In a year's time, Riot Games' revenue swelled from approximately $624 million to a few million dollars shy of $1 billion and it's thanks in large part to the game publisher's player-centric philosophy in managing League of Legends.
Riot Games can comfortably host tournaments for a free game at a loss because the publisher has cultivated a worldwide following of game enthusiasts for its multiplayer online battle arena (Moba) game, League of Legends (LoL). In LoL, players control "champions" and minions birds-eye perspective as they use tactics to clear out each map's lanes and destroy their opponents' nexuses.
The strategic depth the game delivers and its free-to-play model keeps players coming back. Approximately 27 million individuals are said to log in to play LoL each day, and roughly 67 million join in on game at least once a month.
Marc Merrill, president and cofounder of Riot Games, said he and partner Brandon Beck originally thought the game would cost $3 million to develop, but it actually cost about $12 million to do so. It didn't take long before the hallmarks of a hit game began to emerge, according to Mitch Lasky, then a board member and a Benchmark Capital investor
"Within 90 days you could see the bone structure of a hit," said Lasky. "It was doing small numbers at first, but if you knew where to look -- how many people were coming in, how many games they played, revenue per average user -- you could see the first couple hundred million in revenue."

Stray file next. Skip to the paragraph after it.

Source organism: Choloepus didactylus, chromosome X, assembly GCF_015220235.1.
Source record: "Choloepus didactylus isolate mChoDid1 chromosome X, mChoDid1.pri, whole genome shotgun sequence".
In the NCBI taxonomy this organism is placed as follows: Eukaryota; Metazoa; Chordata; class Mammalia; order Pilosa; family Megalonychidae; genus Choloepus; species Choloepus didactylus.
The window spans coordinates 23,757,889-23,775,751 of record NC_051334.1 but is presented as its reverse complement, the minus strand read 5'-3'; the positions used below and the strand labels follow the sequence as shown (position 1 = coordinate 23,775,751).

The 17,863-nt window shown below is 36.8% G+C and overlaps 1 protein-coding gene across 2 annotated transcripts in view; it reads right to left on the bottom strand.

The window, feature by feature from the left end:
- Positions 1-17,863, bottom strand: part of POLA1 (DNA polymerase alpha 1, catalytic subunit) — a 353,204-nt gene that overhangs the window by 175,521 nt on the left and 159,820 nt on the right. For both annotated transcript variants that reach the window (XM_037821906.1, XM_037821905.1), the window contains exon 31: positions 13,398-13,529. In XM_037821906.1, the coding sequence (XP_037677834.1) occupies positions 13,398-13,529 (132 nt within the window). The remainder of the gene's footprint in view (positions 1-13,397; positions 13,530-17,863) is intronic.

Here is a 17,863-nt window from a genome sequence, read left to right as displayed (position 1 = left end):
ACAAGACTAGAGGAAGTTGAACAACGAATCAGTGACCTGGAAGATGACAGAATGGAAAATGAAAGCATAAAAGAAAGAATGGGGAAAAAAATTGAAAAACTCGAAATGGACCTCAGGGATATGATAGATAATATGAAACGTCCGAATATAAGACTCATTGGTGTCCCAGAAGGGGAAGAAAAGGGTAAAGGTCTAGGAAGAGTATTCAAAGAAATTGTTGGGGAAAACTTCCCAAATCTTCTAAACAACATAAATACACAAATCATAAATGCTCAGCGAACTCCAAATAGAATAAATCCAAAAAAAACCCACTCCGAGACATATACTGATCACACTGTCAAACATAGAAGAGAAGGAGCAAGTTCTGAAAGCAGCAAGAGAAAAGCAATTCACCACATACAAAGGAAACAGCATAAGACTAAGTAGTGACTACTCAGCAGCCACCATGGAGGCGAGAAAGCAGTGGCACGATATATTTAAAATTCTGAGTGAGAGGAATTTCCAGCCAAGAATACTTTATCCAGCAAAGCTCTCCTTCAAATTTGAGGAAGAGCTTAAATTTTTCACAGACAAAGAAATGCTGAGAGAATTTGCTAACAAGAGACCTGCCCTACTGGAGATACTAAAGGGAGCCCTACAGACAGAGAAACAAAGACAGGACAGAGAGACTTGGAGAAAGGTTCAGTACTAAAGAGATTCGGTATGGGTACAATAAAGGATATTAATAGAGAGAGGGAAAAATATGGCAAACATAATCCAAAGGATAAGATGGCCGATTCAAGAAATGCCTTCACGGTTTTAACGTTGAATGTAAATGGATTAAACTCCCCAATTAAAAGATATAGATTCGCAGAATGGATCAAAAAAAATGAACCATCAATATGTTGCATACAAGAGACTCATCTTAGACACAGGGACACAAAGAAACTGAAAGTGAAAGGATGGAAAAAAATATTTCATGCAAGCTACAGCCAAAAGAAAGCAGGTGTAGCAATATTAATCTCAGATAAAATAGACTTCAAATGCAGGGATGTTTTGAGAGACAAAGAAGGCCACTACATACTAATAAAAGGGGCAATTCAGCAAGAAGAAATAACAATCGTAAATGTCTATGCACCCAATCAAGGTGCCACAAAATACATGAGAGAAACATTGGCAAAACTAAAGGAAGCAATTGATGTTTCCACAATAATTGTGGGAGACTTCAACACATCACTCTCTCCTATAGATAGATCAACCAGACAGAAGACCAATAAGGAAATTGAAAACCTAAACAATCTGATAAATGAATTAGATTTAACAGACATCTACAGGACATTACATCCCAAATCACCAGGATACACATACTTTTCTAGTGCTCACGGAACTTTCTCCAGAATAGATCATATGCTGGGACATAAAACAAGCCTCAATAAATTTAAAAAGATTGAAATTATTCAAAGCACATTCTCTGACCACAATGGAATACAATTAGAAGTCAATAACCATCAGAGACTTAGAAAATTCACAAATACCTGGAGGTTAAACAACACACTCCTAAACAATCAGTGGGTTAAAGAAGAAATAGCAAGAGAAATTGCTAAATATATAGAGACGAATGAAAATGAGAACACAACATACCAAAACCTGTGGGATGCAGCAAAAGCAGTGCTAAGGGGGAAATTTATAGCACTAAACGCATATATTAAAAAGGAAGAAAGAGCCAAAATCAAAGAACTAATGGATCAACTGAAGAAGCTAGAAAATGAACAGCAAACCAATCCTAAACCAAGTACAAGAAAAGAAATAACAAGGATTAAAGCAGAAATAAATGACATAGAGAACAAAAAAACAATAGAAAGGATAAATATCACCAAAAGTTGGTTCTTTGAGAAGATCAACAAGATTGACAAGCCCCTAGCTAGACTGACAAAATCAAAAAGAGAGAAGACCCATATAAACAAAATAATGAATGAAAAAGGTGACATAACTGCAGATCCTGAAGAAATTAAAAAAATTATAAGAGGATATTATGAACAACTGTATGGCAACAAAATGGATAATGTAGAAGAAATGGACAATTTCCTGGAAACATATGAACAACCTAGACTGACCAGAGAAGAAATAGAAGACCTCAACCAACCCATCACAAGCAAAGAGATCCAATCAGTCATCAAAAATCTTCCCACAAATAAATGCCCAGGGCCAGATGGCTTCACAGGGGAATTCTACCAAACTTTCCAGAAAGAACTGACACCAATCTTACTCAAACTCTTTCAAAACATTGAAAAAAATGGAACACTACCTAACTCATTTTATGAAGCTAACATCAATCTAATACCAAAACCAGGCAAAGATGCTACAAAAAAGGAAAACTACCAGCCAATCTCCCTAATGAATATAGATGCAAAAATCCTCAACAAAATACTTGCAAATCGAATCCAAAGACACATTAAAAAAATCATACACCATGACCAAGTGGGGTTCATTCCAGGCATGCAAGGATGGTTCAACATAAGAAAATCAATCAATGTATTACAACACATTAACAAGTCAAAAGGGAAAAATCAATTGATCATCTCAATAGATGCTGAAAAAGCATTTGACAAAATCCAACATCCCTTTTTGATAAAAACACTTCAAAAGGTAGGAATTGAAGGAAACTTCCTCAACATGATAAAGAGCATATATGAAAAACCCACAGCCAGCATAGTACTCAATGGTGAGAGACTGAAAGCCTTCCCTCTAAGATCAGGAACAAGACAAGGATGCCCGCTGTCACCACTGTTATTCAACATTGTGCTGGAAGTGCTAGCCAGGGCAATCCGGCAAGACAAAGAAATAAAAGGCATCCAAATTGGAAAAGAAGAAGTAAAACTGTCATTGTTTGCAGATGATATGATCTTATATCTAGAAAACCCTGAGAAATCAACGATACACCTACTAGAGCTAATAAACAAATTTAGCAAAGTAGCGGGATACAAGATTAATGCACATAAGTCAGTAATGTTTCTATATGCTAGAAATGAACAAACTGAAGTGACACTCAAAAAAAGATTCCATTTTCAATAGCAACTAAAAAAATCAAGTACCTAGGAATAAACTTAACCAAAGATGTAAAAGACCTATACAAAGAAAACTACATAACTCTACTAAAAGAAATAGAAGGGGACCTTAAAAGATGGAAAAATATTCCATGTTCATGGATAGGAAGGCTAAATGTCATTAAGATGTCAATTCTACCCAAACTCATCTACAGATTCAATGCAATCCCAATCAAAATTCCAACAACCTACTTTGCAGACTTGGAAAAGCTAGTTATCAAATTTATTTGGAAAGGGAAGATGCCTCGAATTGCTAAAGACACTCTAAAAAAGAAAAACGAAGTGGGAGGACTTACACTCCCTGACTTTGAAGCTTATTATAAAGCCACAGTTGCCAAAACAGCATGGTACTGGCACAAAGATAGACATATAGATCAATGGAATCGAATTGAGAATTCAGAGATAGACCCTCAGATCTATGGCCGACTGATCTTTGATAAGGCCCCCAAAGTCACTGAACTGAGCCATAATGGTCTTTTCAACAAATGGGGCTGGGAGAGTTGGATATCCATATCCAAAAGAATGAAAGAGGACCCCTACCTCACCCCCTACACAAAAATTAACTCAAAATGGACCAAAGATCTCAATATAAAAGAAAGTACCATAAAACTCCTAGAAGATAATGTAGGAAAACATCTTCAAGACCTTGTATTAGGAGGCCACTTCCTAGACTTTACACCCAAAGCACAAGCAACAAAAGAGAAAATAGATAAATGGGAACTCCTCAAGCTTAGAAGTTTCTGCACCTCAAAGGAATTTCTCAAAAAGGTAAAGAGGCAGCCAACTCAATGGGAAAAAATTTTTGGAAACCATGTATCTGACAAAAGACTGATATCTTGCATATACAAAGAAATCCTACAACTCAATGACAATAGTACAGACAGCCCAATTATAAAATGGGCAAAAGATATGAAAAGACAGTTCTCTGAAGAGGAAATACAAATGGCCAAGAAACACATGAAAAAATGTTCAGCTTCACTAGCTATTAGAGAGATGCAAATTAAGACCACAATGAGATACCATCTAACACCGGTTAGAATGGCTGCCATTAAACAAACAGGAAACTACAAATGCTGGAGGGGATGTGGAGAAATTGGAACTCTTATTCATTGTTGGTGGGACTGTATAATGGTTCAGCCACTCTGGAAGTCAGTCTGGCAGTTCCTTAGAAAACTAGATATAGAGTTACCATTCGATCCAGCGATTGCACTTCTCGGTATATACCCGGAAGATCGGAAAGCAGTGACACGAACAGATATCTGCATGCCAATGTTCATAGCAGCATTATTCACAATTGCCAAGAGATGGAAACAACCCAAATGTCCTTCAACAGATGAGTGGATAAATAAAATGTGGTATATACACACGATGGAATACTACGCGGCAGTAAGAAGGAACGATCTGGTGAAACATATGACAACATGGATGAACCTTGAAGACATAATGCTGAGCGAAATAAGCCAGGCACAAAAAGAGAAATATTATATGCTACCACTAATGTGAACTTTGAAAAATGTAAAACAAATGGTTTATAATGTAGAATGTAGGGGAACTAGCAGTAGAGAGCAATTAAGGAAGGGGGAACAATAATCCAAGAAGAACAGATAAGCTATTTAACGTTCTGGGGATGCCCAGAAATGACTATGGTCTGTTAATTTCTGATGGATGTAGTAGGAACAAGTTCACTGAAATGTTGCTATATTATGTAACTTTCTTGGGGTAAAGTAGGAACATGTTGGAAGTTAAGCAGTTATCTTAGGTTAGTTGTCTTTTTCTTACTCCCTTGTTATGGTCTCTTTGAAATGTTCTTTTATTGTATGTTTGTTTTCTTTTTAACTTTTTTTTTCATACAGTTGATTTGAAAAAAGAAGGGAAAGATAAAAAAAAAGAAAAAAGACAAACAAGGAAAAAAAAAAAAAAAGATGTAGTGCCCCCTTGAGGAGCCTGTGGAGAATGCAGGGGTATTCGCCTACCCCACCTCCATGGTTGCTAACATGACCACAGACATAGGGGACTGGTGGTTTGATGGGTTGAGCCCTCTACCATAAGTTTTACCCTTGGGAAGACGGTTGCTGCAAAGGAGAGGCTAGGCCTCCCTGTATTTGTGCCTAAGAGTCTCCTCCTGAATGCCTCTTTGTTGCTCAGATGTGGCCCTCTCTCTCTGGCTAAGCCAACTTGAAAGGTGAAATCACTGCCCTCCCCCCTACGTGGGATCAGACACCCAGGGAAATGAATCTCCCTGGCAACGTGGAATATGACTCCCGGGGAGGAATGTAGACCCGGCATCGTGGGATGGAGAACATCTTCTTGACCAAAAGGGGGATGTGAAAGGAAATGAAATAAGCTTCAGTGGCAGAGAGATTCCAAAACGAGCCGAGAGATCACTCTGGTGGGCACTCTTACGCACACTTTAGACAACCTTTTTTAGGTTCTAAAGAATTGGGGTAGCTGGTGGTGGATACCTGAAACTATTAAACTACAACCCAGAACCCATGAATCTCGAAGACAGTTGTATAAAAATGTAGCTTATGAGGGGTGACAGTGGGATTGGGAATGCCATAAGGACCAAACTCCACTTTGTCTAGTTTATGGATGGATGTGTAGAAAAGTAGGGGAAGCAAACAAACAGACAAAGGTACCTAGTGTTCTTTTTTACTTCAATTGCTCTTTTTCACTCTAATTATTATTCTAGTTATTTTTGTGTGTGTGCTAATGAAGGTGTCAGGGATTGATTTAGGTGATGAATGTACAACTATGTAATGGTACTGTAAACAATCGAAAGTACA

Riot Games has used a free-to-play formula with LoL that has made it an exception in an industry where freemium games are notorious for nickling and diming players until they've invested more into the title than they would if they'd gone the traditional, retail route.
"People told us when we started that if you don't charge up front, or if you're not selling extra power or stats, it won't work," Merrill said. "But that fails to account for the coolness factor. If you're really into cars, you don't mind spending $50,000 to soup up your Honda. That's the player we're tapping into."
LoL has earned devotion from its fans by sticking around and talking to its community -- has even been embraced as a real sport, an esport. For Beck, the inspiration to remain actively engaged with LoL's community was born of watching developers abandon games in favor of promoting newer titles.
"It was always disappointing when development teams would rush in to build the next game and neglect communities that were staying engaged with their game well after it launched," Beck said. "We wanted a company that paid attention to players like us who wanted to play competitively and cooperatively."